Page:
BLAM is built in an entirely operational context and our commercial ‘pitch’ is business focused
The architecture and use of technology is important though as the BLAM platform affords scalability and extensibility unprecedented in the media industry.
BLAM follows a distributed microservices architecture, meaning the overall BLAM capability is structured as a collection of loosely coupled services. The architecture is robust, resilient and conforms to the separation of concerns paradigm. The singularity of purpose which is a key tenet of separation means BLAM is easier to maintain and extend. Equally there are opportunities for re-use of components which speed up our development so that as new customer requirements come in – such as a new 3rd party system to connect to – we can implement the capability extremely quickly.
Within the BLAM core there is a further abstraction between the Workflow Runner (WFR) and the microservice “BLidgets”. BLidgets which perform specific functions when run in the workflow are isolated from the engine itself. This enables BLidgets to be developed independently of theWFR and provides an extra level of safety at run-time. The microservice architecture gives the Blue Lucy business unparalleled development scale and also means that BLidgets may be developed by third parties.
The platform is underpinned by .NET core 7.0, the latest and fastest .NET framework from Microsoft which affords a truly cross-platform, open source, common language run-time environment. .Net core 7.0 affords long term supportability, an excellent security model and is optimised for containerised deployments providing true enterprise level robustness.
For the web-browser based user interface we use the Angular 15 TypeScript-based framework from Google. The framework is a good fit for .NET Core and provides
an optimal user experience. SignalR is used extensively in the user interface to provide real-time status updates. SignalR eliminates the need for polling from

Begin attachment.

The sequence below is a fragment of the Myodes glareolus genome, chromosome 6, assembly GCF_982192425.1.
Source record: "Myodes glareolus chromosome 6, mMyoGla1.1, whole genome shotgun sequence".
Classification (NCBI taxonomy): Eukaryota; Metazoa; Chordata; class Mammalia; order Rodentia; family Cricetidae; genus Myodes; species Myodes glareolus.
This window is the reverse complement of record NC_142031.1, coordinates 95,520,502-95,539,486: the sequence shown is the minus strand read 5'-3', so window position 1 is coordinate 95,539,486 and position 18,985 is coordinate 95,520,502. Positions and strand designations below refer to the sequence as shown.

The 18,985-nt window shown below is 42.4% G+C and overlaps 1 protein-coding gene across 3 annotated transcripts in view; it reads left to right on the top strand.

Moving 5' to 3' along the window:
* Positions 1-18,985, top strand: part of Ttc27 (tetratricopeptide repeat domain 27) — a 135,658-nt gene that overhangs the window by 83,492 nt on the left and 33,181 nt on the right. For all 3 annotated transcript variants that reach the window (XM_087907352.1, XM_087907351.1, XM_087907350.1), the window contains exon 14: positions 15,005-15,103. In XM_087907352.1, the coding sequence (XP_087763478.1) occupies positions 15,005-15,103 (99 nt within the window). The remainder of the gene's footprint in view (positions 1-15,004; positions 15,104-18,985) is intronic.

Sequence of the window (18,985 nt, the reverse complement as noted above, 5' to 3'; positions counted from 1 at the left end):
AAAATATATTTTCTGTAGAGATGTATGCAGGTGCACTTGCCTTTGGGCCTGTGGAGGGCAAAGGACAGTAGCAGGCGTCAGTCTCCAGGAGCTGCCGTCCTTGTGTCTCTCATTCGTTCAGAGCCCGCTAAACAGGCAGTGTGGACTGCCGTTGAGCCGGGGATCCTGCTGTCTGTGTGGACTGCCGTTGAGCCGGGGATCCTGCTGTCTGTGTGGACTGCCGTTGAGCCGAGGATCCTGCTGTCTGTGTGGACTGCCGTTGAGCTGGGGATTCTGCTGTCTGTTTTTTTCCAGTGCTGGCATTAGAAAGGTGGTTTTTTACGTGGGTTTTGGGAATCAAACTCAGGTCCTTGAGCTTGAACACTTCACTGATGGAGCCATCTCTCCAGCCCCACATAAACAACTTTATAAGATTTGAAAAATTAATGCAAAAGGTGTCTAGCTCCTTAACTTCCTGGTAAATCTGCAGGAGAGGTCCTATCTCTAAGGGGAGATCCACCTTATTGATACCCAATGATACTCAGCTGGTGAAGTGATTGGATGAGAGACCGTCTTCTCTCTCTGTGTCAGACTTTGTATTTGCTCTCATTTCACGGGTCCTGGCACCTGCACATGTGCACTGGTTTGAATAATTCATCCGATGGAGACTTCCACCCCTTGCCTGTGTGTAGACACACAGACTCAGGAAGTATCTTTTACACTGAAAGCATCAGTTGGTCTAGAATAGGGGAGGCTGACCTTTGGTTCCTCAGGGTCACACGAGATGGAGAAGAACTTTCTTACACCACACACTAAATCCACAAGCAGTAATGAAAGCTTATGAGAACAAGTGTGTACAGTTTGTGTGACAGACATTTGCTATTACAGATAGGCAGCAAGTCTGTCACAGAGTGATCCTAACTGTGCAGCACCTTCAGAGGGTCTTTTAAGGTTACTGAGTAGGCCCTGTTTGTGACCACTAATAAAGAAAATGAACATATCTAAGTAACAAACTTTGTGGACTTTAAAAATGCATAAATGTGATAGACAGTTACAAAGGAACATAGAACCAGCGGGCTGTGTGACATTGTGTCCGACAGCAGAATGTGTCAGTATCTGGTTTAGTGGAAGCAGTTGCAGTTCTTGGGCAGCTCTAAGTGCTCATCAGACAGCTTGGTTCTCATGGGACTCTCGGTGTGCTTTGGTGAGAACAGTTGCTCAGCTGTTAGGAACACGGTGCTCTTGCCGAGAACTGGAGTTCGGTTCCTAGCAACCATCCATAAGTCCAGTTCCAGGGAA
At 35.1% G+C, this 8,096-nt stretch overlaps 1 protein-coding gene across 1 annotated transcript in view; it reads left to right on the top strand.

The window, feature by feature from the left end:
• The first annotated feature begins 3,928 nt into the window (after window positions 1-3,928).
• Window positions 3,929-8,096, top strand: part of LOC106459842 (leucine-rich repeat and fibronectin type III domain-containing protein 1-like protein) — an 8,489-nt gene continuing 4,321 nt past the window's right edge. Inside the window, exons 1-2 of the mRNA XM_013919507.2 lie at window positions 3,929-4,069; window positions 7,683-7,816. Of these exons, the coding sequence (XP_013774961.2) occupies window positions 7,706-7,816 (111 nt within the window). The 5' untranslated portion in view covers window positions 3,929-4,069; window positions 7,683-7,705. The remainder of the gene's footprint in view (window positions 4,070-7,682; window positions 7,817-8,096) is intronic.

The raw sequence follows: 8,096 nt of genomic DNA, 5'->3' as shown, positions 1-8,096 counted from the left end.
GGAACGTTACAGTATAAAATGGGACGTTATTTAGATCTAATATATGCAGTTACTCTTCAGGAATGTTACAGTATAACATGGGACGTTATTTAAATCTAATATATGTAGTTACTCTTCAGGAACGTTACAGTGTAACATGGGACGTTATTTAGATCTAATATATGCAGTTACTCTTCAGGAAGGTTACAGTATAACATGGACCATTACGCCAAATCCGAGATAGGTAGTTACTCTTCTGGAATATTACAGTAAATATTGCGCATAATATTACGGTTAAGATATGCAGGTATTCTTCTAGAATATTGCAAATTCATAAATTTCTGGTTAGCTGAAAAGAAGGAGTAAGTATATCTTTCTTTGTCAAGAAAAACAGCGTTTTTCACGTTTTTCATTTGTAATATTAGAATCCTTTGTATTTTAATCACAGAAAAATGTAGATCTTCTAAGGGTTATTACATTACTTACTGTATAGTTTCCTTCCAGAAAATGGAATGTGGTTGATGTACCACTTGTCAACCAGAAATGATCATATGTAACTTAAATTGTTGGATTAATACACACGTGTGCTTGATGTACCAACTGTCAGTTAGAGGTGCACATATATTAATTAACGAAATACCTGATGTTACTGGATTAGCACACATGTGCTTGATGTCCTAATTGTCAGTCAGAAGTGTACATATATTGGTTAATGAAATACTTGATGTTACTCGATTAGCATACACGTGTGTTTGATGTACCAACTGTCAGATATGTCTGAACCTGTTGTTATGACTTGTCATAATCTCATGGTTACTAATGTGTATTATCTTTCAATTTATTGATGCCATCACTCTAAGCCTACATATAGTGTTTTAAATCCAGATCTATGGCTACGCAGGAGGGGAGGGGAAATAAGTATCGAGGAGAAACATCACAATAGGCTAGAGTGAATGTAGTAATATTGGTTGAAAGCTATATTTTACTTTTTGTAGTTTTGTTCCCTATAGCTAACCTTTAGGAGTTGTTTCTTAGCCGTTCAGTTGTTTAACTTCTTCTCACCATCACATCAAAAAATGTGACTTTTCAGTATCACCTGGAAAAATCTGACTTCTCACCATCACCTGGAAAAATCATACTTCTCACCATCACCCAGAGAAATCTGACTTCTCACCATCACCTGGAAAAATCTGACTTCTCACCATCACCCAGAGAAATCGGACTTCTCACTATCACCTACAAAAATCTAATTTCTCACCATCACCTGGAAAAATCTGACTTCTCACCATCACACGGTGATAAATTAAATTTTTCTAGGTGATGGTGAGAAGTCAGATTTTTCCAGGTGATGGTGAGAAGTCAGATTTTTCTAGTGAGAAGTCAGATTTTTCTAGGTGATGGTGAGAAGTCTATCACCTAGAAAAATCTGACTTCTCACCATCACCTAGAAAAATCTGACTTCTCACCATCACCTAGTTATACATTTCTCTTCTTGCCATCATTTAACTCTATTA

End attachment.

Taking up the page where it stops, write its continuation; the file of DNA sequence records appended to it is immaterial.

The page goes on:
the front-end to reduce chatter and provides users with
instantaneous operational status updates.
BLAM has an open REST API supported with embedded documentation using Swagger and further documentation hosted at BLAM CENTRAL. In addition a full Software Development Kit (SDK) is available which allows developers to build microservice BLidgets for the platform.
Available as a package from NuGet the developer-friendly .Net Core SDK allows engineers to code in their preferred IDE, such as Visual Studio, and provides features such as IntelliSense, enabling rapid and predictable development. The SDK supports rapid learning, with standard methods for accessing data, and provides a safe interface as the commands interact with the BLAM API rather than lower level. The SDK allows developers to use any .NET Standard library which provides the freedom to integrate any 3rd party component.
Using the SDK is more powerful than simply calling the API, as it utilises the BLAM Workflow Runner service to perform any 3rd party function or interaction. This has the potential to extend the useful functionality of the platform way beyond the usual media and broadcast systems to drive more business value for operator.
The public SDK is the same tool that we use internally so it is proven and is regularly updated.
In development Blue Lucy follows continuous integration principals
which drives a modular development approach and ensures robust
outcomes. Equally software updates, which are automated for Blue Lucy
managed systems, follows a continuous delivery paradigm with updates
to the BLAM core services available to customer managed environments
nine times a year.
As BLidgets are abstracted from the core these may be
released to active systems as required.
Blue Lucy use Kubernetes for the deployment of BLAM which
supports the continuous service and delivery model and BLAM
platforms are updated automatically and with zero ‘down-time’.